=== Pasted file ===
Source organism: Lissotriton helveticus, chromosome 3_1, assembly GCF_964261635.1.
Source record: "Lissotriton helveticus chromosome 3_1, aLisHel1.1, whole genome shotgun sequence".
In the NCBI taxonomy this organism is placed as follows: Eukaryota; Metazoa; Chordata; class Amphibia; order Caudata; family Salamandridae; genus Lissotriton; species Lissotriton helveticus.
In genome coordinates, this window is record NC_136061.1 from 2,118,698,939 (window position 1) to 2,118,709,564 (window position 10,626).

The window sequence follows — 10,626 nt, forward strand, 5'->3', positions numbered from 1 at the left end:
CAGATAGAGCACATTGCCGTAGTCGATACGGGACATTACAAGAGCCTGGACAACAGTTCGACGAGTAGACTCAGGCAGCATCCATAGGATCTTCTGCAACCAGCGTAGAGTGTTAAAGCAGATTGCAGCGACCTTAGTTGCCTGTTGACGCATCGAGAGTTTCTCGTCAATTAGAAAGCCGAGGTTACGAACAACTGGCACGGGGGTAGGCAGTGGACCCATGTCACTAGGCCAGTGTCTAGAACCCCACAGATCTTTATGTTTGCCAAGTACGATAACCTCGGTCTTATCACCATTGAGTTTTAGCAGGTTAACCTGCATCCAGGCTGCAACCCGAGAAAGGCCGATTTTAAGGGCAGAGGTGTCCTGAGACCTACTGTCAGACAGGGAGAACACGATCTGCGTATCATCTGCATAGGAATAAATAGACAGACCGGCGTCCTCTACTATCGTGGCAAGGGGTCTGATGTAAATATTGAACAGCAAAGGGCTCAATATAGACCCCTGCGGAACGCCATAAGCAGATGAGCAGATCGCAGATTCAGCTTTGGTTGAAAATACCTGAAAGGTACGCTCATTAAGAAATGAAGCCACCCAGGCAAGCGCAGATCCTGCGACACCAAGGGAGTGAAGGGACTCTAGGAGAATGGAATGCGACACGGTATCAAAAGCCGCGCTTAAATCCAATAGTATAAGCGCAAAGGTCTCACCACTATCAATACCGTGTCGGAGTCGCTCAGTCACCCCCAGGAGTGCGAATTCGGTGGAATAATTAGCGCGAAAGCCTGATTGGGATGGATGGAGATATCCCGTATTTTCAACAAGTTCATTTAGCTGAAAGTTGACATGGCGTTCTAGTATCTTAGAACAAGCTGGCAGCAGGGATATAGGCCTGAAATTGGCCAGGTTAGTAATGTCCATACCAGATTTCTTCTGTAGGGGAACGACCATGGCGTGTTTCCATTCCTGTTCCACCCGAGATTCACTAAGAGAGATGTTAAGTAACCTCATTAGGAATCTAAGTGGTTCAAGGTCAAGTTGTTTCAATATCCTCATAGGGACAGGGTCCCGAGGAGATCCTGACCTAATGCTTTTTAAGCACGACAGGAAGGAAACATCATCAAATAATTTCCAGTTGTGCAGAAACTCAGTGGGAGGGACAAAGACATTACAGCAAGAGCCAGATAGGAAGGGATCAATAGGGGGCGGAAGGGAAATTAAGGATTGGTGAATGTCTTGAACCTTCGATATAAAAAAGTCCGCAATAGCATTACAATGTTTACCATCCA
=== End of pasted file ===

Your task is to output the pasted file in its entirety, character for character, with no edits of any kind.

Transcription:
Source organism: Lissotriton helveticus, chromosome 3_1, assembly GCF_964261635.1.
Source record: "Lissotriton helveticus chromosome 3_1, aLisHel1.1, whole genome shotgun sequence".
In the NCBI taxonomy this organism is placed as follows: Eukaryota; Metazoa; Chordata; class Amphibia; order Caudata; family Salamandridae; genus Lissotriton; species Lissotriton helveticus.
In genome coordinates, this window is record NC_136061.1 from 2,118,698,939 (window position 1) to 2,118,709,564 (window position 10,626).

The window sequence follows — 10,626 nt, forward strand, 5'->3', positions numbered from 1 at the left end:
CAGATAGAGCACATTGCCGTAGTCGATACGGGACATTACAAGAGCCTGGACAACAGTTCGACGAGTAGACTCAGGCAGCATCCATAGGATCTTCTGCAACCAGCGTAGAGTGTTAAAGCAGATTGCAGCGACCTTAGTTGCCTGTTGACGCATCGAGAGTTTCTCGTCAATTAGAAAGCCGAGGTTACGAACAACTGGCACGGGGGTAGGCAGTGGACCCATGTCACTAGGCCAGTGTCTAGAACCCCACAGATCTTTATGTTTGCCAAGTACGATAACCTCGGTCTTATCACCATTGAGTTTTAGCAGGTTAACCTGCATCCAGGCTGCAACCCGAGAAAGGCCGATTTTAAGGGCAGAGGTGTCCTGAGACCTACTGTCAGACAGGGAGAACACGATCTGCGTATCATCTGCATAGGAATAAATAGACAGACCGGCGTCCTCTACTATCGTGGCAAGGGGTCTGATGTAAATATTGAACAGCAAAGGGCTCAATATAGACCCCTGCGGAACGCCATAAGCAGATGAGCAGATCGCAGATTCAGCTTTGGTTGAAAATACCTGAAAGGTACGCTCATTAAGAAATGAAGCCACCCAGGCAAGCGCAGATCCTGCGACACCAAGGGAGTGAAGGGACTCTAGGAGAATGGAATGCGACACGGTATCAAAAGCCGCGCTTAAATCCAATAGTATAAGCGCAAAGGTCTCACCACTATCAATACCGTGTCGGAGTCGCTCAGTCACCCCCAGGAGTGCGAATTCGGTGGAATAATTAGCGCGAAAGCCTGATTGGGATGGATGGAGATATCCCGTATTTTCAACAAGTTCATTTAGCTGAAAGTTGACATGGCGTTCTAGTATCTTAGAACAAGCTGGCAGCAGGGATATAGGCCTGAAATTGGCCAGGTTAGTAATGTCCATACCAGATTTCTTCTGTAGGGGAACGACCATGGCGTGTTTCCATTCCTGTTCCACCCGAGATTCACTAAGAGAGATGTTAAGTAACCTCATTAGGAATCTAAGTGGTTCAAGGTCAAGTTGTTTCAATATCCTCATAGGGACAGGGTCCCGAGGAGATCCTGACCTAATGCTTTTTAAGCACGACAGGAAGGAAACATCATCAAATAATTTCCAGTTGTGCAGAAACTCAGTGGGAGGGACAAAGACATTACAGCAAGAGCCAGATAGGAAGGGATCAATAGGGGGCGGAAGGGAAATTAAGGATTGGTGAATGTCTTGAACCTTCGATATAAAAAAGTCCGCAATAGCATTACAATGTTTACCATCCA